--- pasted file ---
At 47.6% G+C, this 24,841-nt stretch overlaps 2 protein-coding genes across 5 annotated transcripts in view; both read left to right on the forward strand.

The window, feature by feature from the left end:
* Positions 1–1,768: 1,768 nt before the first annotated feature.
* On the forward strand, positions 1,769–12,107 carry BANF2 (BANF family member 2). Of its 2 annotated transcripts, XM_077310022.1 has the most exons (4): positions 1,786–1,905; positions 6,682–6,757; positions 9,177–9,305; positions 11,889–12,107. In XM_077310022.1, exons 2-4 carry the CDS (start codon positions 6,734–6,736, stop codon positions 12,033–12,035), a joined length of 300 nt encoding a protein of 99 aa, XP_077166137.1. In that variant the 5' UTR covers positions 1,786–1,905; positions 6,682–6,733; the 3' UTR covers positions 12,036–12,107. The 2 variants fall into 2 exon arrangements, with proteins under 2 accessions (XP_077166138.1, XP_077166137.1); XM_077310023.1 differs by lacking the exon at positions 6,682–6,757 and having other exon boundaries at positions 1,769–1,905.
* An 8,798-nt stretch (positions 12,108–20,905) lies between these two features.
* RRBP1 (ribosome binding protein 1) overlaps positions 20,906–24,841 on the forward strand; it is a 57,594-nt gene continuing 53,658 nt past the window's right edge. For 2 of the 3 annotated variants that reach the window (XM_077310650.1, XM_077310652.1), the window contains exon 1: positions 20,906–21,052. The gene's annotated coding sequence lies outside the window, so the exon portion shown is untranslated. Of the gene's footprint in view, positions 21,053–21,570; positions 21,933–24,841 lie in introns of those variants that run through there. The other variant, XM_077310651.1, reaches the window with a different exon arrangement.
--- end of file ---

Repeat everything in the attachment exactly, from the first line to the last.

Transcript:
At 47.6% G+C, this 24,841-nt stretch overlaps 2 protein-coding genes across 5 annotated transcripts in view; both read left to right on the forward strand.

The window, feature by feature from the left end:
* Positions 1–1,768: 1,768 nt before the first annotated feature.
* On the forward strand, positions 1,769–12,107 carry BANF2 (BANF family member 2). Of its 2 annotated transcripts, XM_077310022.1 has the most exons (4): positions 1,786–1,905; positions 6,682–6,757; positions 9,177–9,305; positions 11,889–12,107. In XM_077310022.1, exons 2-4 carry the CDS (start codon positions 6,734–6,736, stop codon positions 12,033–12,035), a joined length of 300 nt encoding a protein of 99 aa, XP_077166137.1. In that variant the 5' UTR covers positions 1,786–1,905; positions 6,682–6,733; the 3' UTR covers positions 12,036–12,107. The 2 variants fall into 2 exon arrangements, with proteins under 2 accessions (XP_077166138.1, XP_077166137.1); XM_077310023.1 differs by lacking the exon at positions 6,682–6,757 and having other exon boundaries at positions 1,769–1,905.
* An 8,798-nt stretch (positions 12,108–20,905) lies between these two features.
* RRBP1 (ribosome binding protein 1) overlaps positions 20,906–24,841 on the forward strand; it is a 57,594-nt gene continuing 53,658 nt past the window's right edge. For 2 of the 3 annotated variants that reach the window (XM_077310650.1, XM_077310652.1), the window contains exon 1: positions 20,906–21,052. The gene's annotated coding sequence lies outside the window, so the exon portion shown is untranslated. Of the gene's footprint in view, positions 21,053–21,570; positions 21,933–24,841 lie in introns of those variants that run through there. The other variant, XM_077310651.1, reaches the window with a different exon arrangement.